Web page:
The media has been focusing on insider trading plans, i.e., so-called Rule 10b5-1 plans, in a number of recent articles. This has apparently grabbed the attention of institutional investors and lead the Council of Institutional Investors (CII) to submit a rule-making request to the SEC on December 28, 2012 regarding the use of such plans (available at: http://www.sec.gov/rules/petitions/2013/petn4-658.pdf).
Specifically, CII requests that:
Rule 10b5-1 plans only be permitted to be adopted during company-adopted trading windows;
The adoption of multiple, overlapping Rule 10b5-1 plans by companies and insiders be prohibited;
A mandatory delay of three or more months apply to the start of trading in a Rule 10b5-1 plan after its adoption; and,
Frequent modifications or cancellations of Rule 10b5-1 plans by companies and insiders not be allowed.
On October 19, 2012, I will speak at the New York Compensation Association’s meeting in New York City on The Impact of Proxy Advisory Firms on Executive Compensation: How Have Companies Responded, What Might They Do, and What Does It Mean for Executive Compensation?
On October 5, 2012, the Council of Institutional Investors (CII) released updated corporate governance policies. The primary change in regards to executive compensation involved a tightening of the CII’s policies with respect to clawbacks. CII now calls for companies to:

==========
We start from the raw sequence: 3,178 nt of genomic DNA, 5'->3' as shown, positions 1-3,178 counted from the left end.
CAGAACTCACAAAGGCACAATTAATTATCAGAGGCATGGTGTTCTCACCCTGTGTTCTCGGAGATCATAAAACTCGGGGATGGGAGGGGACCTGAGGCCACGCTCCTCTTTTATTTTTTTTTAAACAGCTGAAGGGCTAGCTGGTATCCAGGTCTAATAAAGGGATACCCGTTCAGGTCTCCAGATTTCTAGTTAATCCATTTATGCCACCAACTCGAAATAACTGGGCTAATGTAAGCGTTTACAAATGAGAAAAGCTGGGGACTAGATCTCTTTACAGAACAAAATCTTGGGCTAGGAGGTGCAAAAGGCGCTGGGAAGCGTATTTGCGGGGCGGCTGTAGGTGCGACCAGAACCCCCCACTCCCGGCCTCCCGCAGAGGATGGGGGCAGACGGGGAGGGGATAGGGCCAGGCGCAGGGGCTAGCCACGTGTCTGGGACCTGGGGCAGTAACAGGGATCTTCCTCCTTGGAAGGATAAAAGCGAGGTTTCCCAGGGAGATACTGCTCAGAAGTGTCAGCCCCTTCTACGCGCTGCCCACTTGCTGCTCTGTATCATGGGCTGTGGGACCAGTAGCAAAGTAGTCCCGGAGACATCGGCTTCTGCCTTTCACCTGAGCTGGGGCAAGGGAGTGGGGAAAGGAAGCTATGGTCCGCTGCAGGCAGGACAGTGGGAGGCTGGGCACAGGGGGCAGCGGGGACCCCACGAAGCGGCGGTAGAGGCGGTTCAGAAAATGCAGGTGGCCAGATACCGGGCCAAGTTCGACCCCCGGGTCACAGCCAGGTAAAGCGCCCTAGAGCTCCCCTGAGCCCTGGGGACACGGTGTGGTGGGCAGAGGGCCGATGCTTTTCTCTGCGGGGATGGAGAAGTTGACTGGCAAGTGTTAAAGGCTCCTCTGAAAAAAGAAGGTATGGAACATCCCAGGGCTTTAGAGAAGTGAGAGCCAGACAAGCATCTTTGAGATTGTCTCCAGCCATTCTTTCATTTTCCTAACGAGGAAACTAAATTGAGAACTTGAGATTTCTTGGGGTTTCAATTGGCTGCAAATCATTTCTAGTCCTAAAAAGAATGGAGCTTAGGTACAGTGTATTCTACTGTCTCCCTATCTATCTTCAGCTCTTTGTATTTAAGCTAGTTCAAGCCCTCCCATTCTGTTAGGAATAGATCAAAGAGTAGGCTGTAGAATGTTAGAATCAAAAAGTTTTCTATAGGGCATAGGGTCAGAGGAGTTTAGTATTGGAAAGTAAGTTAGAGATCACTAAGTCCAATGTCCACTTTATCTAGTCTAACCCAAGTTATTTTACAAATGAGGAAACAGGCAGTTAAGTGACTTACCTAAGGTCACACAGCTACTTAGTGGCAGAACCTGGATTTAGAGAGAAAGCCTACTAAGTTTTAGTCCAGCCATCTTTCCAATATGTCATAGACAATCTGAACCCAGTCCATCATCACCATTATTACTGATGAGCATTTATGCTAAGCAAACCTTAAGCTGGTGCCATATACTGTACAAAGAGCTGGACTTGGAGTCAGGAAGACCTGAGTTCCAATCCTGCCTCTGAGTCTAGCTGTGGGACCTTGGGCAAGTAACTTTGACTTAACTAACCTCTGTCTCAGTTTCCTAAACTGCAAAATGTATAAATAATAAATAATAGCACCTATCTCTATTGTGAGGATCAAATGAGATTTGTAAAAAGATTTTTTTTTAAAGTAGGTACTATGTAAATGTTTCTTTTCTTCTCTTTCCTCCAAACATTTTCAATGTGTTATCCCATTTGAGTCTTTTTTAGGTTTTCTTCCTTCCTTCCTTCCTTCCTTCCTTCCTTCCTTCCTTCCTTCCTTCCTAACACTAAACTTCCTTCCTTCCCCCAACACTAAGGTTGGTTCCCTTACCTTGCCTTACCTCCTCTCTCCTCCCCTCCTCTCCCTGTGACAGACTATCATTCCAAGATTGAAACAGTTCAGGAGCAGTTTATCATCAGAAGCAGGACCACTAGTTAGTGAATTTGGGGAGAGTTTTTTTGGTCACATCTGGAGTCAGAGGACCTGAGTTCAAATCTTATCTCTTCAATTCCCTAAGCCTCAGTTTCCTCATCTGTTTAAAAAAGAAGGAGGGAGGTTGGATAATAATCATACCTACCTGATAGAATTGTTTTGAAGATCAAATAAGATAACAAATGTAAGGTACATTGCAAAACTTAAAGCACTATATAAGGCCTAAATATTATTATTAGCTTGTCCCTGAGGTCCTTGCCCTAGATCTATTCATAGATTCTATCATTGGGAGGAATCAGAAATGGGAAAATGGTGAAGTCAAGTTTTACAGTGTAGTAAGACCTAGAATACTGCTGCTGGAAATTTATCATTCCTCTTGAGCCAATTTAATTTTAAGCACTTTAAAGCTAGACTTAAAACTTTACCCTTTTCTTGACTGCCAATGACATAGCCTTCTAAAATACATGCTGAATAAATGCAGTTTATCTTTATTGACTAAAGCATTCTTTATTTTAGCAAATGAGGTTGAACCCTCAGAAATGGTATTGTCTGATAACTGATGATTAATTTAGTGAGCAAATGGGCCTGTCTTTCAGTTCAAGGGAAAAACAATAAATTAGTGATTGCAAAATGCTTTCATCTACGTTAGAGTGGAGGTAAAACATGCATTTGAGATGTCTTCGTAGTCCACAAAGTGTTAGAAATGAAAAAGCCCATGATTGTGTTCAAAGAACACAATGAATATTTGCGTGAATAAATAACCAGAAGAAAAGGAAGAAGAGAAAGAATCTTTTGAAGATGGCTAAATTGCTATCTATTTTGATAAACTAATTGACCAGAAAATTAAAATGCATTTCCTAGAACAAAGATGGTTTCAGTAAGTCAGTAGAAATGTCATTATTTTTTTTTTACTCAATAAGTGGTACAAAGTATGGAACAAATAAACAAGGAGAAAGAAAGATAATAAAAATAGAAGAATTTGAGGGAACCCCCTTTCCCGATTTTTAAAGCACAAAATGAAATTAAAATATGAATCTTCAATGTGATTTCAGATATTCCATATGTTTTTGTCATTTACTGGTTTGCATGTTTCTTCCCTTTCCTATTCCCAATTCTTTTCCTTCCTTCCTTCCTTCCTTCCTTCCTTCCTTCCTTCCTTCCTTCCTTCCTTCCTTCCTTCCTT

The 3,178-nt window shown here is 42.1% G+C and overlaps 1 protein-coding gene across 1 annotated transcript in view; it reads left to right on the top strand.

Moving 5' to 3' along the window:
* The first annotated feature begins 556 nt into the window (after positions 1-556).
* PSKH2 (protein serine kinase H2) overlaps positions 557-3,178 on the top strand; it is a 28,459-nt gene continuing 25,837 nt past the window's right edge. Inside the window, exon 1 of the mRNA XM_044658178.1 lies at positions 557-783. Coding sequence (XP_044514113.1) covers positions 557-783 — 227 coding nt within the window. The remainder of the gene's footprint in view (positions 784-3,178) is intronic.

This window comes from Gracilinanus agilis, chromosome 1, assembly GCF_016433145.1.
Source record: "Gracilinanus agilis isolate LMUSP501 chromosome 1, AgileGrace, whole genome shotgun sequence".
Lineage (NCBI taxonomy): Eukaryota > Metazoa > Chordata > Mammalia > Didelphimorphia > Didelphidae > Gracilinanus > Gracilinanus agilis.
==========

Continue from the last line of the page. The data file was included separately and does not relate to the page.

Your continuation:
Ensure that sufficient and appropriate mechanisms and policies are in place to recover erroneous bonus and incentive awards paid in cash, stock or any other form to current or former executive officers and to prevent the payout of such awards in the first place.
Establish a minimum recovery period of at least 3 years following discovery of the fraud or cause forming the basis for the recovery.
The CII’s revised Corporate Governance Policies can be found at:
Ed will be speaking at WorldatWork’s Total Rewards 2012 Conference this Wednesday, May 23,2012 from 9:15 to 10:30 am with Bonnie Kelly from Capital One Financial Corporation and Reid Pearson of Alliance Advisors. Their presentation is “Get to Know the Long-Lost Relatives You Never You Had: How to Get to Know Your Shareholders,” which will look at what you can do to get to know your shareholders, what they want, how they are likely to react to certain compensation-related proposals and how your team can help ensure your proposals succeed.